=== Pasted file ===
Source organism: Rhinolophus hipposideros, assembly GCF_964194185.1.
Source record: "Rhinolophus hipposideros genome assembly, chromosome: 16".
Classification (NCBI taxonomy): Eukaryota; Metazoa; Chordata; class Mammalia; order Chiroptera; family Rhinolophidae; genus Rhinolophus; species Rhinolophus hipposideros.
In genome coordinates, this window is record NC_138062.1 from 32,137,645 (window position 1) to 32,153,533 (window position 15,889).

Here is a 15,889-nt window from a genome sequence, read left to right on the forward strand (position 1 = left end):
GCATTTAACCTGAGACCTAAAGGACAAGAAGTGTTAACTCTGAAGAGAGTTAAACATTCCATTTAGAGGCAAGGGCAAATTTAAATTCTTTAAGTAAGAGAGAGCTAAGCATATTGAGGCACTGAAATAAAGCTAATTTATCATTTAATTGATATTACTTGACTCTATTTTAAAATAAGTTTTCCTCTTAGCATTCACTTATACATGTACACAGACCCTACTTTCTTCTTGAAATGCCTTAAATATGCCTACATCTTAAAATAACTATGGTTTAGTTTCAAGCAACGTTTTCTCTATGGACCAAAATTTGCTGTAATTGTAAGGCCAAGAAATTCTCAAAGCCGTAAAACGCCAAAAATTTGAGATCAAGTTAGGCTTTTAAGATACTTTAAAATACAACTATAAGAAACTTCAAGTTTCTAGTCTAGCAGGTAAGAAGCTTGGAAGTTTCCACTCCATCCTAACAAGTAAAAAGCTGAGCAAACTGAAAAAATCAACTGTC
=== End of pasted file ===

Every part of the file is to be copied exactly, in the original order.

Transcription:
Source organism: Rhinolophus hipposideros, assembly GCF_964194185.1.
Source record: "Rhinolophus hipposideros genome assembly, chromosome: 16".
Classification (NCBI taxonomy): Eukaryota; Metazoa; Chordata; class Mammalia; order Chiroptera; family Rhinolophidae; genus Rhinolophus; species Rhinolophus hipposideros.
In genome coordinates, this window is record NC_138062.1 from 32,137,645 (window position 1) to 32,153,533 (window position 15,889).

Here is a 15,889-nt window from a genome sequence, read left to right on the forward strand (position 1 = left end):
GCATTTAACCTGAGACCTAAAGGACAAGAAGTGTTAACTCTGAAGAGAGTTAAACATTCCATTTAGAGGCAAGGGCAAATTTAAATTCTTTAAGTAAGAGAGAGCTAAGCATATTGAGGCACTGAAATAAAGCTAATTTATCATTTAATTGATATTACTTGACTCTATTTTAAAATAAGTTTTCCTCTTAGCATTCACTTATACATGTACACAGACCCTACTTTCTTCTTGAAATGCCTTAAATATGCCTACATCTTAAAATAACTATGGTTTAGTTTCAAGCAACGTTTTCTCTATGGACCAAAATTTGCTGTAATTGTAAGGCCAAGAAATTCTCAAAGCCGTAAAACGCCAAAAATTTGAGATCAAGTTAGGCTTTTAAGATACTTTAAAATACAACTATAAGAAACTTCAAGTTTCTAGTCTAGCAGGTAAGAAGCTTGGAAGTTTCCACTCCATCCTAACAAGTAAAAAGCTGAGCAAACTGAAAAAATCAACTGTC